Yesterday, the IMF announced it had received a communiqué from the Mongolian government making an official request for support for their ailing economy, which has seen foreign direct investment plunge some 70% in the past year and a government reconsidering austerity measures versus development of potentially lucrative international mining projects. Mongolia has already received an IMF bailout loan back in 2009 due to the impact of the global financial crisis, which the country was able to pay off riding the wave of revenue enhancement from the commodity prices boom of the last few years.
The IMF may reconsider loaning to Mongolia again after such a short amount of time, especially given the uncertain fate of the Oyu Tolgoi copper mine and the Tavan Tolgoi coking coal deposit. The Mongolian government, despite having raised a fair amount of money through the sale of some $2 billion in bonds in both dollars and yen, yields skyrocketed follow the news of the last quarter of 2014, but fell again upon news of the IMF’s decision to entertain the idea of a second bailout loan.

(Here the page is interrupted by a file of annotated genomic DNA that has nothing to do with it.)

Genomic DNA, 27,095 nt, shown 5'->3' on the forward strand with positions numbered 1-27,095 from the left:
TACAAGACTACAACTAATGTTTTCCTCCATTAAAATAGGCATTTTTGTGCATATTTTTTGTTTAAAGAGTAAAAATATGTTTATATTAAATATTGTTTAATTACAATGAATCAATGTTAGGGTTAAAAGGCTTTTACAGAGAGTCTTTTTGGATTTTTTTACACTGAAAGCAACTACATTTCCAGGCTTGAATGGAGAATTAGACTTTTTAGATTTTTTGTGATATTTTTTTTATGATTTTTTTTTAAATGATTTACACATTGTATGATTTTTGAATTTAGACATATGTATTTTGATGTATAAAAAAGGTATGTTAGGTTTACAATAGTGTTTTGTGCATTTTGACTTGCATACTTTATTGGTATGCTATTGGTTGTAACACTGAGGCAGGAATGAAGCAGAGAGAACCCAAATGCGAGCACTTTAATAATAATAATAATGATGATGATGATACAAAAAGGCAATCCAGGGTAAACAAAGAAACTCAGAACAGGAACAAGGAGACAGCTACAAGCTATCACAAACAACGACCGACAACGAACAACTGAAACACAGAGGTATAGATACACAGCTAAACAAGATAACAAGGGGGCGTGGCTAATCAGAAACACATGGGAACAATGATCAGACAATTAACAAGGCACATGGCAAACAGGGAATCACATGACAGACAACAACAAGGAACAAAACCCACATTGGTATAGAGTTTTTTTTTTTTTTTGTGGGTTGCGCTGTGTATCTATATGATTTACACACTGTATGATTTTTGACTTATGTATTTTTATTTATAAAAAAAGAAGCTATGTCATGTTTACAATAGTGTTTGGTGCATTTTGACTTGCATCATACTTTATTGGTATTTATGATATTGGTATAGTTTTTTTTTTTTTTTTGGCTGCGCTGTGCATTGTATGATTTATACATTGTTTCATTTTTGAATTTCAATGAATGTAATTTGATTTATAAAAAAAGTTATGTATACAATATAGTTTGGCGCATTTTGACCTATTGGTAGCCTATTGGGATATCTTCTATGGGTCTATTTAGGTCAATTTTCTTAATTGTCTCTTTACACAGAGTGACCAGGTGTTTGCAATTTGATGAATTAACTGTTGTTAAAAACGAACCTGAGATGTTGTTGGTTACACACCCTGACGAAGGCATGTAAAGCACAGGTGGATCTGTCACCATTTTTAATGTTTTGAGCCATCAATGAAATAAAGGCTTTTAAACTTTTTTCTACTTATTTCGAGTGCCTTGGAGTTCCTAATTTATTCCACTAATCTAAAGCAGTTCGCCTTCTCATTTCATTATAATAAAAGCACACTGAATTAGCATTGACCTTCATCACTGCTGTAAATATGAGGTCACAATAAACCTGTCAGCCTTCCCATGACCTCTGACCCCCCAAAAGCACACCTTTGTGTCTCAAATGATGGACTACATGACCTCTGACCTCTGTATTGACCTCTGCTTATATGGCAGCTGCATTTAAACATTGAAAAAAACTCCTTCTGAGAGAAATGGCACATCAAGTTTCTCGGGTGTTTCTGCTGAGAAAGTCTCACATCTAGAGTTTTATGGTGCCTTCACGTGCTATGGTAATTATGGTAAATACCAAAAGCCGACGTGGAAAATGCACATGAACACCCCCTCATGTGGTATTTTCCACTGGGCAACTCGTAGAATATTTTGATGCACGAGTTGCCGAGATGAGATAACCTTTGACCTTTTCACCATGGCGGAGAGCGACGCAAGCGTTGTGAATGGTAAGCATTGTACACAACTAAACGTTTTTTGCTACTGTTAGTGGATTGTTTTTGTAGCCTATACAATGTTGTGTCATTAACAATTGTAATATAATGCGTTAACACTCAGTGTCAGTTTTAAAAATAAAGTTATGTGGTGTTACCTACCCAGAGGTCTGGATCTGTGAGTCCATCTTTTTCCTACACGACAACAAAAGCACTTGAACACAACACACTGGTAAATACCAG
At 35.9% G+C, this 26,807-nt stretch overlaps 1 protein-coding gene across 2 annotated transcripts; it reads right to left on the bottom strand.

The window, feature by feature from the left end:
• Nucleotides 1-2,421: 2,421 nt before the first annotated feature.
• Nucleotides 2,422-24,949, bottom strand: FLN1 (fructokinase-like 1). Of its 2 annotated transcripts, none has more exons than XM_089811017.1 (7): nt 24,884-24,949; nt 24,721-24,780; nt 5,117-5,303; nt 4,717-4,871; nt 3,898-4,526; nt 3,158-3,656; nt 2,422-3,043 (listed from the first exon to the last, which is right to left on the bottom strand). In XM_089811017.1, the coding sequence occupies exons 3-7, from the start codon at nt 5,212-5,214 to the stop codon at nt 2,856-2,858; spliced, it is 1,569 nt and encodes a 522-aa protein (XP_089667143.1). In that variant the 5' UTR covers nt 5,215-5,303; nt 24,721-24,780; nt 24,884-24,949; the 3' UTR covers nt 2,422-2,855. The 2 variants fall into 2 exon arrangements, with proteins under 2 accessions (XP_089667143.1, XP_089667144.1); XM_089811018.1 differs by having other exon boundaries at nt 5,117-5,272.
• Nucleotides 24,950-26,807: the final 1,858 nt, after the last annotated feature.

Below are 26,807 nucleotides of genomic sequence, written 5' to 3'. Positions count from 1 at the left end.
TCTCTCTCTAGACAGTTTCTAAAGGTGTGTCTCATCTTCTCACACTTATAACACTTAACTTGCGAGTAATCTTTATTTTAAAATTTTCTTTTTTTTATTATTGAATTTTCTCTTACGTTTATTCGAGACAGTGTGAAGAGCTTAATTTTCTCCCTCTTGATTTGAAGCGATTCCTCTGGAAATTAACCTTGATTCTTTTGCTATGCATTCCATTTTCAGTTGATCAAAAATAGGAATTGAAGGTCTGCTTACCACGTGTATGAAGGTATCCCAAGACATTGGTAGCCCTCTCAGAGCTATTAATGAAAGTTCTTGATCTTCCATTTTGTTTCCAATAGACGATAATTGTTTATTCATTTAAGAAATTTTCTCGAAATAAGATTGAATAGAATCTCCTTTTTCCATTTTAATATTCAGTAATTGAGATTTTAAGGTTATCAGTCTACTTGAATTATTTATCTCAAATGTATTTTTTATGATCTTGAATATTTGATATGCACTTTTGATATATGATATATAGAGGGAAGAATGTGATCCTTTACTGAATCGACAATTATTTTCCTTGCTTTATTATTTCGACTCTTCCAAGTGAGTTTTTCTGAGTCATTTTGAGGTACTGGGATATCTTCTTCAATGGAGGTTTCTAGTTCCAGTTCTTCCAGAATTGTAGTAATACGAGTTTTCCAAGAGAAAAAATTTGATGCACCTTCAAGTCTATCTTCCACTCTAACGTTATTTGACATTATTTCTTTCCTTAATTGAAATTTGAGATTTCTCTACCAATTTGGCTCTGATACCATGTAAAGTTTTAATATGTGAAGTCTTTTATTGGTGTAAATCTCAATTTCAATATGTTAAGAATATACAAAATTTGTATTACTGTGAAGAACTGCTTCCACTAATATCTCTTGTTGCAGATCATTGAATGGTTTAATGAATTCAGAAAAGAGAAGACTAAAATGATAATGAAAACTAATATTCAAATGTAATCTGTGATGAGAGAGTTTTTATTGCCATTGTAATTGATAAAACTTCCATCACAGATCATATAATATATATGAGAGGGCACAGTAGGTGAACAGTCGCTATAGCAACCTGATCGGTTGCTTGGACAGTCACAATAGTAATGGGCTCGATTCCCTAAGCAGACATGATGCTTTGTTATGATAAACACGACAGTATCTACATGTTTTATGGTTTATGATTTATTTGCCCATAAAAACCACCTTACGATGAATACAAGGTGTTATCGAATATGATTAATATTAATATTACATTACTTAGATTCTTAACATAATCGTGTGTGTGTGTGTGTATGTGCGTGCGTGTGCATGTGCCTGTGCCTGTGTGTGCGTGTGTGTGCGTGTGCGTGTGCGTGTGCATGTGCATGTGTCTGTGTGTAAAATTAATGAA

However, another related development may help the Mongolian government’s case. The latest referendum, held by text message, rejected austerity in favor of mining investment, which may help loosen the impasse over the Oyu Tolgoi mine and developer Rio Tinto group.
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